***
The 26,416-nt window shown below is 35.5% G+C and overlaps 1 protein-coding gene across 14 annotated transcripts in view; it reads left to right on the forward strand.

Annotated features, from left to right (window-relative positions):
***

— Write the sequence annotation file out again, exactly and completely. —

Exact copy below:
The 26,416-nt window shown below is 35.5% G+C and overlaps 1 protein-coding gene across 14 annotated transcripts in view; it reads left to right on the forward strand.

Annotated features, from left to right (window-relative positions):